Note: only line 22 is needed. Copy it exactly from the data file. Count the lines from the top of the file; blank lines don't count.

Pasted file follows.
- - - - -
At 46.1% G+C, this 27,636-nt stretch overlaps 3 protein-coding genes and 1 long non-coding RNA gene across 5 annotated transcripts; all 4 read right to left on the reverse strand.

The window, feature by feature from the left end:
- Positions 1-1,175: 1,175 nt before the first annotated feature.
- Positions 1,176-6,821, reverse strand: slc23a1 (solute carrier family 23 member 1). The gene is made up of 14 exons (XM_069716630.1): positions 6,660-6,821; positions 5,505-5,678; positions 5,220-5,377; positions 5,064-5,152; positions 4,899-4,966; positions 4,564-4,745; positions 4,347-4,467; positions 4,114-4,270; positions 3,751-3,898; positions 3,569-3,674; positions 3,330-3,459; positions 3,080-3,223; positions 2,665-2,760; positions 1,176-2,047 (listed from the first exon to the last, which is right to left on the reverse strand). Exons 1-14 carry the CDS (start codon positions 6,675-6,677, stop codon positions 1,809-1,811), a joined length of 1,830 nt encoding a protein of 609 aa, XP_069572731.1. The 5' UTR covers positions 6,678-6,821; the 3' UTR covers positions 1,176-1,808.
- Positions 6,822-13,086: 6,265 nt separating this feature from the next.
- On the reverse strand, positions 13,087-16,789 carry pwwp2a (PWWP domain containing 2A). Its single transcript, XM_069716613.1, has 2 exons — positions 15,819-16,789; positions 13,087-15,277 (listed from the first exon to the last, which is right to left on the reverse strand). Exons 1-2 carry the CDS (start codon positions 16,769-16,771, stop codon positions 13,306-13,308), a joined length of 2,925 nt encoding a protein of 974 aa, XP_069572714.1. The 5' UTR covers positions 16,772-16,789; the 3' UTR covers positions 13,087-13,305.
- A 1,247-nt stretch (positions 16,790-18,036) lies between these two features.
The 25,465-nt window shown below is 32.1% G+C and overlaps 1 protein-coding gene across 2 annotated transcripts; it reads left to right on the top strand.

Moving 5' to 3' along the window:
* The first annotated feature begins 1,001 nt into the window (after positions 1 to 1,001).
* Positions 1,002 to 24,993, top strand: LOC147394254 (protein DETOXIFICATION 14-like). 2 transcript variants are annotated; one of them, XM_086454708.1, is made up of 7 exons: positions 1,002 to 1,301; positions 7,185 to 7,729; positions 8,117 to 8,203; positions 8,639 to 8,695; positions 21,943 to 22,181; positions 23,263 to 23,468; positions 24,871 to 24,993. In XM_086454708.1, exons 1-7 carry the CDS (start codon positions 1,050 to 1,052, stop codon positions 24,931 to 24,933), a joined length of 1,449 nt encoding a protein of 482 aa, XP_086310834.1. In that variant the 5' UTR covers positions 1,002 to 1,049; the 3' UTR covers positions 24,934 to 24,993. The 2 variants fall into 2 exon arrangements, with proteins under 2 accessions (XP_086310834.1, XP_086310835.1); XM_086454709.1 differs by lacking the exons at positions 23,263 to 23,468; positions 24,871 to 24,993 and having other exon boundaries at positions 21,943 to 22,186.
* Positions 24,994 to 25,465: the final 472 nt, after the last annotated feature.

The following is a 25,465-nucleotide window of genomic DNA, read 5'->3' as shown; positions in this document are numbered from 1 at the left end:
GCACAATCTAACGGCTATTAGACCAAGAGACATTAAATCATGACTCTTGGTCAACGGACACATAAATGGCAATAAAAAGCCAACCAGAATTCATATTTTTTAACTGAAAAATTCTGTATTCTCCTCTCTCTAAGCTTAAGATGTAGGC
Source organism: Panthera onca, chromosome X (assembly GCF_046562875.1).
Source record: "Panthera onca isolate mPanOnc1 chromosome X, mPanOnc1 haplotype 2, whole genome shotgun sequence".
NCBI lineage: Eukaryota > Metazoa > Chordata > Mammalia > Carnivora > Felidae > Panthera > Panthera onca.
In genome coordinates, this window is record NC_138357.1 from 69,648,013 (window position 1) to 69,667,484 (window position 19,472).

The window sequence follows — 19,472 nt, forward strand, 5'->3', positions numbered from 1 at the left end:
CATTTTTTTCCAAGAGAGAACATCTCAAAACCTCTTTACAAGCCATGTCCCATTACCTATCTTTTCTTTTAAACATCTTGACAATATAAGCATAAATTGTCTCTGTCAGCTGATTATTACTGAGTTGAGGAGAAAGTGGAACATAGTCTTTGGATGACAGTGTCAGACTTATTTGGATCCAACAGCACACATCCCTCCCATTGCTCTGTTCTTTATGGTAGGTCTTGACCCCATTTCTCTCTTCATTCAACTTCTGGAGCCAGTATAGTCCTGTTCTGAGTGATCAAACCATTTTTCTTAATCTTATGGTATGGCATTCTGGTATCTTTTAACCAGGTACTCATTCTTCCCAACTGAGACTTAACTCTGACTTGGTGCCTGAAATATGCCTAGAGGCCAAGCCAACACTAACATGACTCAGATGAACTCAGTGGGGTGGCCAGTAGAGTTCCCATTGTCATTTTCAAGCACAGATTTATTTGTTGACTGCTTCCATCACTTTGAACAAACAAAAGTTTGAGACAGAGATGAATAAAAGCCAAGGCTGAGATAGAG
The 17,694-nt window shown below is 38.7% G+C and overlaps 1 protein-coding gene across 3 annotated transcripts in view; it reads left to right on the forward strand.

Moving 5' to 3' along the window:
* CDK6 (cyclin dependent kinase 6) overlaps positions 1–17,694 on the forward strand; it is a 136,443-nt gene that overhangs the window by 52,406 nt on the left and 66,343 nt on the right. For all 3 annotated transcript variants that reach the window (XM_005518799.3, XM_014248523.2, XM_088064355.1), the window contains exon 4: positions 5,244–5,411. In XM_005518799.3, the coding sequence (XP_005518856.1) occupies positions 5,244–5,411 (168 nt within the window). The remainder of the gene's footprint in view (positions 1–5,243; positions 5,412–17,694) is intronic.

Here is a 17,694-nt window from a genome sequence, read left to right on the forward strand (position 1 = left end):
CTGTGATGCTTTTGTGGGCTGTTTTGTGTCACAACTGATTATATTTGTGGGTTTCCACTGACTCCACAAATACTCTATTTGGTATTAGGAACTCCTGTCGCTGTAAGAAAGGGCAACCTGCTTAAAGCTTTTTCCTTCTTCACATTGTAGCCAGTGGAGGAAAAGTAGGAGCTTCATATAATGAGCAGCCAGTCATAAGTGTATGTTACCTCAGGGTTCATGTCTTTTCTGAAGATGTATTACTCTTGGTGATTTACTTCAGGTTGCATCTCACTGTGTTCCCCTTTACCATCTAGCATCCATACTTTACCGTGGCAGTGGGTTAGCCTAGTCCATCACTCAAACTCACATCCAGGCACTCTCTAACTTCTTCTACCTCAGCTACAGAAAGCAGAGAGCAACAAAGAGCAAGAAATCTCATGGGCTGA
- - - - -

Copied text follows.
Moving 5' to 3' along the window: